If you've clicked on this site, you have ancestors who were most likely from the area of Germany known as Ostfriesland or East Friesland. This area is in northern Germany bordered by the North Sea and The Netherlands.
Make sure you document your ancestors' life in the USA. You must go from what is known about them to find out where to go. You cannot do research in Germany without the name of the village. Start with their death and marriage records for the place of birth. Another place that may list the place of birth is an obituary. While these are detailed in smaller towns in the United States, they are much more limited in larger cities. Obituaries in Germany have little information other than names of the survivors.
What records are available for Ostfriesen Research?
An increasing number of Ostfriesen research materials are being placed on-line or being published, however many of the resources are secondary sources rather than primary sources (the original records). Secondary sources may contain transcription or translation errors made by researchers. Primary records may also include errors but they were created soon after events occurred and people involved with the events generally contributed their knowledge to the records. Researchers should always attempt to verify the reliability of information they encounter and try to verify it against original records if possible. The internet has been a great resource for information sharing but fact checking what you find there is critical. Seeing something quoted a thousand times does not prove it is correct...
The OGSA has an extensive collection of primary and secondary sources in its collection which can be browsed on the Library holdings page. Other popular resources are listed below and in our Links pages database.
OGSA Emigration Database
OGSA has an emigration database containing information about 33,000+ Ostfriesen emigrants to the US. Access to this database is available to members who have helped support the development of the database. Users who have contributed to the database's support can access it through a link at the bottom of the Member Section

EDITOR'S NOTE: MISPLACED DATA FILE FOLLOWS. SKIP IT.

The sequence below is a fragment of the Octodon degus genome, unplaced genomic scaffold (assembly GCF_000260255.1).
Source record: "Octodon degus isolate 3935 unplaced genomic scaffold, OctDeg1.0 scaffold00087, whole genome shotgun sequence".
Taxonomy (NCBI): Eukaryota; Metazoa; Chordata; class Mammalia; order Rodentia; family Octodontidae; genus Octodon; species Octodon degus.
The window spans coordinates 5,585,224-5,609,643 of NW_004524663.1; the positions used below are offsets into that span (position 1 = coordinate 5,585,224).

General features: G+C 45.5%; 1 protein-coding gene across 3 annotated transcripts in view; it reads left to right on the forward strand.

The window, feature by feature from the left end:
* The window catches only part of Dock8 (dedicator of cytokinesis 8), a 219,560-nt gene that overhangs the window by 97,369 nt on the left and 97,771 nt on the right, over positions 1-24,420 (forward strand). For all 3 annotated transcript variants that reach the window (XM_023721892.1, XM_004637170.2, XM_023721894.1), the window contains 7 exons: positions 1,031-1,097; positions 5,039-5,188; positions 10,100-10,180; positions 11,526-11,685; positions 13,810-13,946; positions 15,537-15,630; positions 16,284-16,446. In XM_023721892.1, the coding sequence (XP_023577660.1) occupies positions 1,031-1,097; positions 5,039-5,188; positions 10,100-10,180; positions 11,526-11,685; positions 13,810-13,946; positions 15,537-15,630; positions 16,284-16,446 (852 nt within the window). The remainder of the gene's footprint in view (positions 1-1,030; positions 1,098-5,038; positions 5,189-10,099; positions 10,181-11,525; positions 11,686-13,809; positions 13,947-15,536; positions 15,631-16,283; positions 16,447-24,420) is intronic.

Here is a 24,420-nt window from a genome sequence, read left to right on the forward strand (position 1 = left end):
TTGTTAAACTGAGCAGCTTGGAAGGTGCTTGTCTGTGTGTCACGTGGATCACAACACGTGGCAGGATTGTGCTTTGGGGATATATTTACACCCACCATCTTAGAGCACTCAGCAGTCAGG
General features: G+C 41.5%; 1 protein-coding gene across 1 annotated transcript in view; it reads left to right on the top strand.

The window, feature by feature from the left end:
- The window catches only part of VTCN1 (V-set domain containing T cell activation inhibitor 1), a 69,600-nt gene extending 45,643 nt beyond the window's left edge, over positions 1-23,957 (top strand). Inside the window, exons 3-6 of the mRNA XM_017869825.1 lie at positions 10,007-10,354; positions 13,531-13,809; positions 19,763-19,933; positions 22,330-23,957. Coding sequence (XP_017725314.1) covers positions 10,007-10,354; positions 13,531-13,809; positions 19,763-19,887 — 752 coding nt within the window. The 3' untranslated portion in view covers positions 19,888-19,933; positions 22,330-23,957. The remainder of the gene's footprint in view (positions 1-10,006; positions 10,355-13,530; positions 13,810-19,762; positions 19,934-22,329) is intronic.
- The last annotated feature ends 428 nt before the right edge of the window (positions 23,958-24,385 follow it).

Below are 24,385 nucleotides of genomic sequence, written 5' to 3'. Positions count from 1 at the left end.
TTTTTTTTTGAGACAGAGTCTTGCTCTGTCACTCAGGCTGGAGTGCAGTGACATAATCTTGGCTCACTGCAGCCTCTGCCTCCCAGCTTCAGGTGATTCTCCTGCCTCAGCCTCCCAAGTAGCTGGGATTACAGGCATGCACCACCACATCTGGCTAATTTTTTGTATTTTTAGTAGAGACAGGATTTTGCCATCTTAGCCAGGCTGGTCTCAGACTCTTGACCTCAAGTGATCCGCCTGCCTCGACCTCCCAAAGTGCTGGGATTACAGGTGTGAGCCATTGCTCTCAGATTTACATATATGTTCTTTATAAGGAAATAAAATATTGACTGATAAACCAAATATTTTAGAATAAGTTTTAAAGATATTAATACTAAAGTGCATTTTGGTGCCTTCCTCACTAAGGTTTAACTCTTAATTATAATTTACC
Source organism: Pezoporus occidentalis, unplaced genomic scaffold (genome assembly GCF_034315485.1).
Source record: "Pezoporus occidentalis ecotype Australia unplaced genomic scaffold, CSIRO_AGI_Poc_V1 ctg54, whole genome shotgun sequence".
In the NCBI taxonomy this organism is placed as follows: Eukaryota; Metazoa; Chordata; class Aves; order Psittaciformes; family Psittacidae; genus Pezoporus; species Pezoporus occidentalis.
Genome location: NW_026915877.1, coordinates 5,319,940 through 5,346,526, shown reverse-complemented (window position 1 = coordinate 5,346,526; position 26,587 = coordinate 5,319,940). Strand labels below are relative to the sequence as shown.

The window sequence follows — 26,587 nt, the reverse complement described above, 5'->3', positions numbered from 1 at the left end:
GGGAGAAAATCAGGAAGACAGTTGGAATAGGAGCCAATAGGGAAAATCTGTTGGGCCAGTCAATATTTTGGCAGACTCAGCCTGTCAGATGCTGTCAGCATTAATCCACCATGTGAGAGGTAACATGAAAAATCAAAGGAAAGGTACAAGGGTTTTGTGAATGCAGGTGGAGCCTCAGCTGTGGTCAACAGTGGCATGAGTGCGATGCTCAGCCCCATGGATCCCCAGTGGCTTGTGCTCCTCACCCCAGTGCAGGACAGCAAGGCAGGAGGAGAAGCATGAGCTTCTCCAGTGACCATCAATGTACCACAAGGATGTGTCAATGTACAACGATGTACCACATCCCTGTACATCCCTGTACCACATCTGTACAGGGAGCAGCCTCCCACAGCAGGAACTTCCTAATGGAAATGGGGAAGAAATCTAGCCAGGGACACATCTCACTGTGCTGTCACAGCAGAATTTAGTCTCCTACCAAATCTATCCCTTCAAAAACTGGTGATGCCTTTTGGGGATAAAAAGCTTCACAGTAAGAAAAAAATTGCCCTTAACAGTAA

page after you log-in. If you would like to help support the database development and gain access, you can gain access by searching our Store for the "Special Collections", Emigration Database
The initial emigrant data was donated to us by Kurt von Loh of Borssum, Ostfriesland. Gene Janssen organized and entered the information into the current database and Gene continues to expand its contents through his research and submissions by our members. He has also made extensive efforts to reference records within OSBs whenever possible and OGSA has contributed emigration data to be used in the compilation of some of the recently published OSBs to help further connections between families on both sides of "the pond".
|Kurt von Loh
Original Church Records
Most villages are small and have only a single church that recorded the records of the community. Many records were microfilmed and are stored at either the regional archive in Aurich or at the Upstalsboom-Gesellschaft (the Ostfriesland genealogical society), which is located in the Ostfriesische Landschaft Bibliothek (library) in Aurich. If you wish to do original research on these records, you must call or write first to see what materials they have, what hours they are open, if you need an appointment - and if there is help available. All of their records are in German and translation help may or may not be available.